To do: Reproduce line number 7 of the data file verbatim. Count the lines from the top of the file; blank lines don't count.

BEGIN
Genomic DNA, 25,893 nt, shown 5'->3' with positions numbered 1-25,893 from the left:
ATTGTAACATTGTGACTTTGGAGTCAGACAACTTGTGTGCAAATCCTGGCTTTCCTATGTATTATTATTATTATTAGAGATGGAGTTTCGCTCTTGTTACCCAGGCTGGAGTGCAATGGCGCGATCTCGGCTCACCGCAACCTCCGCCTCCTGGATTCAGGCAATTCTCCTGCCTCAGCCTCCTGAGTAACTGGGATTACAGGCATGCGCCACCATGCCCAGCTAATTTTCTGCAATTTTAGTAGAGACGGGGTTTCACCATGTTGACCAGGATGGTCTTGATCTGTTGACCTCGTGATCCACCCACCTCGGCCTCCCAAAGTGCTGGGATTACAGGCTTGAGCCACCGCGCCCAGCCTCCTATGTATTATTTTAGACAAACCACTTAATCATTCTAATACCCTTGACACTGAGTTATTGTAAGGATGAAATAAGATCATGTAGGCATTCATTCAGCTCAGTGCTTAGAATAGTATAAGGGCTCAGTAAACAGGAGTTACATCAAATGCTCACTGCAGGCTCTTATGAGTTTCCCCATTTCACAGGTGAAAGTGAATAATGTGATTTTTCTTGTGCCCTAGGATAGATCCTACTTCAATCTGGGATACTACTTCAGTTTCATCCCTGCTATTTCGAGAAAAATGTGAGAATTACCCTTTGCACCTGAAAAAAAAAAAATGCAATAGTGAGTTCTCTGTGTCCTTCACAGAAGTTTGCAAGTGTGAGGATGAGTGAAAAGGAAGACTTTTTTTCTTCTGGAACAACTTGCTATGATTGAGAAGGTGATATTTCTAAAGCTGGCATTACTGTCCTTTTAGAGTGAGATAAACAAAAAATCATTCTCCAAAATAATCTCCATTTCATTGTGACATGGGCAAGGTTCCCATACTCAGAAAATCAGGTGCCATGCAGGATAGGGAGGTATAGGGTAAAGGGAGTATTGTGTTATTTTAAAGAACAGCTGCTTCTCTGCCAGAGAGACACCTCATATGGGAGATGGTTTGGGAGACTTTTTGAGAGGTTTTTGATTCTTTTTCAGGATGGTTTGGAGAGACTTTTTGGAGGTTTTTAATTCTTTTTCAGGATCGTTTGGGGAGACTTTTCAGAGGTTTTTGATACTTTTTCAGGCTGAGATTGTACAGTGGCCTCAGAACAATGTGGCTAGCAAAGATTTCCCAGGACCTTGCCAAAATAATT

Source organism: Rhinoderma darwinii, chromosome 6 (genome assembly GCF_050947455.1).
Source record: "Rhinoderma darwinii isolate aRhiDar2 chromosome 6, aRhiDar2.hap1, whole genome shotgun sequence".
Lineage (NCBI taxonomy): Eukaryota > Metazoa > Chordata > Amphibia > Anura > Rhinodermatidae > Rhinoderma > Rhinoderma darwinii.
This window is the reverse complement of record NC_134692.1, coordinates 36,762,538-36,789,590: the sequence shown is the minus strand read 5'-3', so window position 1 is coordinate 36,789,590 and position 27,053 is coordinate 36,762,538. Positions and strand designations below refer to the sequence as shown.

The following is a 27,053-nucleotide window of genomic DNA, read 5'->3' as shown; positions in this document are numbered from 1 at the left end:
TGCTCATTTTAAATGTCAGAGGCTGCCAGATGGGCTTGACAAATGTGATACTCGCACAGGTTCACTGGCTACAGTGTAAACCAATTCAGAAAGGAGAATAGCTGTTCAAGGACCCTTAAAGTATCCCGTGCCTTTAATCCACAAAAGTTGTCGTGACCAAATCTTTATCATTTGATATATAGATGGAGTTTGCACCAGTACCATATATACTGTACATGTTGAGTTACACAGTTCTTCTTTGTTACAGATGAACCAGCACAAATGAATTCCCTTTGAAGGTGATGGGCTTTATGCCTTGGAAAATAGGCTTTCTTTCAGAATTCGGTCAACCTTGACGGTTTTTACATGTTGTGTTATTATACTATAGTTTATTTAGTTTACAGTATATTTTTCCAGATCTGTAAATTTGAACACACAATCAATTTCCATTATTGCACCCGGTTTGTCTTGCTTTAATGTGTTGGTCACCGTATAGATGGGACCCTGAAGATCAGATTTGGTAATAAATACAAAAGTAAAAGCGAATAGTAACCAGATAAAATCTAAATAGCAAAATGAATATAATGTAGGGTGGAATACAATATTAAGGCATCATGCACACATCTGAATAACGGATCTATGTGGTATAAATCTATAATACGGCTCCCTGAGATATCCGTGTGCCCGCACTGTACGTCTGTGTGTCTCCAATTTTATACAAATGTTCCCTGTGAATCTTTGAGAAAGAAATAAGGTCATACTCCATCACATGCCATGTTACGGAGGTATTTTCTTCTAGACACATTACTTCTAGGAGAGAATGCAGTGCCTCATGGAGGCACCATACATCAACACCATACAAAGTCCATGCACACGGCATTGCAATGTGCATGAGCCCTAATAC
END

The following is a 27,053-nucleotide window of genomic DNA, read 5'->3' as shown; positions in this document are numbered from 1 at the left end: